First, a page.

Latest Comments by AnnieOaklyRN

AnnieOaklyRN, BSN, RN, EMT-P 23,519 Views

Joined Oct 24, '06. AnnieOaklyRN is a RN, Paramedic. She has 'Previously ER RN, 17 years in EMS (yes, I still love it) , IV RN 8 months!' year(s) of experience and specializes in 'IV RN, (911) Paramedic'. Posts: 2,039 (32% Liked) Likes: 2,326

Sorted By Last Comment (Max 500)
  • 0

    Quote from HeySis
    Since hospice patients are under medical care with a diagnosis that is expected to be fatal in 6 months or less, an autopsy will not be performed. (There could be cases where there has been an exception, I have never heard of one, but there could be. If anyone knows of such a case, I'd be super interested in hearing about it.)

    So yes, removing devices is part of normal post-mortem care, and we would do this, give bed bath, change linens, redress and make sure the body is in a natural (and flat) position before rigor mortis sets in. We would normally allow family a few minutes before the care, if they are already present. And definitely some time after the care is done before we call the funeral home to come and collect the body.
    You have to call the Medical examiner for EVERY death, it doesn't matter what they died from or whether or not they were in hospice!

    Annie

  • 8

    As a previous poster eluded too you need to make sure the person is declined by the medical examiner and the family isn't requesting an autopsy BEFORE you remove anything, once the body is declined then remove them per your facilities policy.

    Annie

  • 0

    Hi,

    I work on an IV team and we do not have an observation period after PICC insertion. Generally we are in the room for another ten minutes or so after insertion cleaning up the mess and putting the signs above the patients bed. We order the chest X-ray and make sure it's placed correctly, then we will put a clear dressing on it, and possibly remove the guide wire if it was left in place, and move it if need be and then it can be used.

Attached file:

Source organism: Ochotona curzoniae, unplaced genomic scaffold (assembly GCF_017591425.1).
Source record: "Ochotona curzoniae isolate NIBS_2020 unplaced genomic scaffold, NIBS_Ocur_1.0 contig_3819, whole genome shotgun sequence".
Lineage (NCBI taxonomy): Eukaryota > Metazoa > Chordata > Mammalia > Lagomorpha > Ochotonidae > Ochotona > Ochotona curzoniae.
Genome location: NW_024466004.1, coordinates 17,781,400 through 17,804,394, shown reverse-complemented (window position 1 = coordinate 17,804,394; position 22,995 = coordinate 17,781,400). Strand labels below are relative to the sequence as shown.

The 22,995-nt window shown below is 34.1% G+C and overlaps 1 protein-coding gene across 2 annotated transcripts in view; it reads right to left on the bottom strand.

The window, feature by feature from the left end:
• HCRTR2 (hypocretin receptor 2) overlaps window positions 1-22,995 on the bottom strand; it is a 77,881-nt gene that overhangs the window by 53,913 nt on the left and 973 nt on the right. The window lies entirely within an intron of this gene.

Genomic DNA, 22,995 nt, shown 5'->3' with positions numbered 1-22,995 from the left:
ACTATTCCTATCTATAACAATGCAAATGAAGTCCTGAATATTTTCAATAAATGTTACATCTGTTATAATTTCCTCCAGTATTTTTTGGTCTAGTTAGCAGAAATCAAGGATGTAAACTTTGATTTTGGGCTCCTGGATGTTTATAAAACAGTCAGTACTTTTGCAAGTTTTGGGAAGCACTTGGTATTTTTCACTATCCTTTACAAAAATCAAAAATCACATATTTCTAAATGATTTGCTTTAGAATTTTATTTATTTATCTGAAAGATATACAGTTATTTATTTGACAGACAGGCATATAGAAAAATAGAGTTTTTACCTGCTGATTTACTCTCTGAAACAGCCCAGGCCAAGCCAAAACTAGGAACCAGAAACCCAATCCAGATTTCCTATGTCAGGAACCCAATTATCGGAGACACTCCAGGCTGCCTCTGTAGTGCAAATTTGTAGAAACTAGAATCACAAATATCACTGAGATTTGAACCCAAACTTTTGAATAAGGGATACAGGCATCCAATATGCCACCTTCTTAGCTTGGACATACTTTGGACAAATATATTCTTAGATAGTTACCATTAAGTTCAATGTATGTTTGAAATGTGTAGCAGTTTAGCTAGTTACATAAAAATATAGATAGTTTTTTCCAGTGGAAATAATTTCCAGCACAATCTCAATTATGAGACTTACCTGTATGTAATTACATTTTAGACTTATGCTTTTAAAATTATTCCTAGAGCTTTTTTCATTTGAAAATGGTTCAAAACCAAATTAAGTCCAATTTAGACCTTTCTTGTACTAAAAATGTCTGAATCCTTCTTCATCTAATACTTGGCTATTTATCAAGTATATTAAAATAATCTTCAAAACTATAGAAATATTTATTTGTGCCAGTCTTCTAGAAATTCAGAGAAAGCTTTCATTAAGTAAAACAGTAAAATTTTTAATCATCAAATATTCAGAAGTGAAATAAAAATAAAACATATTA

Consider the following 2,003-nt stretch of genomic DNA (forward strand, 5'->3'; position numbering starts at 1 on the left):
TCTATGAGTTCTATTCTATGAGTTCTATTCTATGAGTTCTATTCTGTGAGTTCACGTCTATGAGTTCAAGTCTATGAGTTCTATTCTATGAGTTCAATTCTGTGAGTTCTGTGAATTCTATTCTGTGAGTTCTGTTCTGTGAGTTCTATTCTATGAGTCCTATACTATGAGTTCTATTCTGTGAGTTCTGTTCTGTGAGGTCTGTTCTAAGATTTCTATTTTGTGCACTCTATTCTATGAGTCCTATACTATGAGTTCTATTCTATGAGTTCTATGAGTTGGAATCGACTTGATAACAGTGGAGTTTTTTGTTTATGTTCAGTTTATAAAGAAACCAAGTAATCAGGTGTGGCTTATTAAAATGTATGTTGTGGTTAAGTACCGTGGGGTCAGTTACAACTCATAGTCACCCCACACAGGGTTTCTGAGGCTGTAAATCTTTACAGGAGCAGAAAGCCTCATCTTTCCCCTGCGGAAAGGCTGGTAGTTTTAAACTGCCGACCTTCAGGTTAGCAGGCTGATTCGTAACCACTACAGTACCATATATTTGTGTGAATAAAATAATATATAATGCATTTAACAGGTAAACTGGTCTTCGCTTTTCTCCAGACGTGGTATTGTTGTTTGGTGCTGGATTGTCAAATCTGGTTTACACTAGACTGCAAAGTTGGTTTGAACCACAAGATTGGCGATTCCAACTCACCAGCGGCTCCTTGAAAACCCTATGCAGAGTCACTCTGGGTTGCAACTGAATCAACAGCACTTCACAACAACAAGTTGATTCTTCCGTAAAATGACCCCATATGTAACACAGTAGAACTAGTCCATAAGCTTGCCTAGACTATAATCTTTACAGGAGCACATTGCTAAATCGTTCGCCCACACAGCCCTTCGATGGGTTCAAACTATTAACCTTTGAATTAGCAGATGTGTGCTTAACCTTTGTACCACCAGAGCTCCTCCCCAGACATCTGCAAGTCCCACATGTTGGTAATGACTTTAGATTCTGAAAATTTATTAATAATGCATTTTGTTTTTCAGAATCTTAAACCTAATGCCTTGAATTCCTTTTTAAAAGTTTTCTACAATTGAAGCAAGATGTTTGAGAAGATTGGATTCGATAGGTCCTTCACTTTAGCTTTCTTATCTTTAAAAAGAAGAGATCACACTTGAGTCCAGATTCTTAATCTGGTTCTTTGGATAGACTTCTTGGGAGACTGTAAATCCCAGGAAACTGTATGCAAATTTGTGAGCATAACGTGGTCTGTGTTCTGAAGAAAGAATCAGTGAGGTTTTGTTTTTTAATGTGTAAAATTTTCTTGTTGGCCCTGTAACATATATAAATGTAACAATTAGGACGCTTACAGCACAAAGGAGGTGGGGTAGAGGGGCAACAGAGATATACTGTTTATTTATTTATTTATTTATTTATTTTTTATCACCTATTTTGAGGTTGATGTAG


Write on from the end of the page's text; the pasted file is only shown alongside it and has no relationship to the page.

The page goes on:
There is a risk of arrhythmia if the tip is in the right atrium instead of the vena cava, but we monitor the patient's rhythm during insertion so that shouldn't be an issue unless it migrates after the fact. Also there is a very small risk of bleeding at the site, but that is generally minimal.


    Annie

  • 0

    Quote from harrird
    Thanks for taking the time to reply, I really appreciate it!

    Both my parents were firefighter/medics. My mother was one of the first women in the state. I was an explorer in high school and actually did CPR for the first time in the back of an ambulance at 15 years old. That being said I realize none of that is a substitute for real scene work (which I would love to do). Here's my problem. I work. A lot. From what I can tell I could take a semester class to obtain EMT-B (keep in mind, I've taught EMT-P students for several years now as an ER nurse) but I really don't understand what I would learn driving the truck or administering O2 while taking vital signs for $10/hr.

    I would love the opportunity to get some training at the paramedic level, ie intubations - and I've seriously considered flying out to Nebraska for a couple of weeks to take the Creighton program. I would have no problem taking classes on scene management, extrication, etc. But EMT-B seems absolutely pointless to me.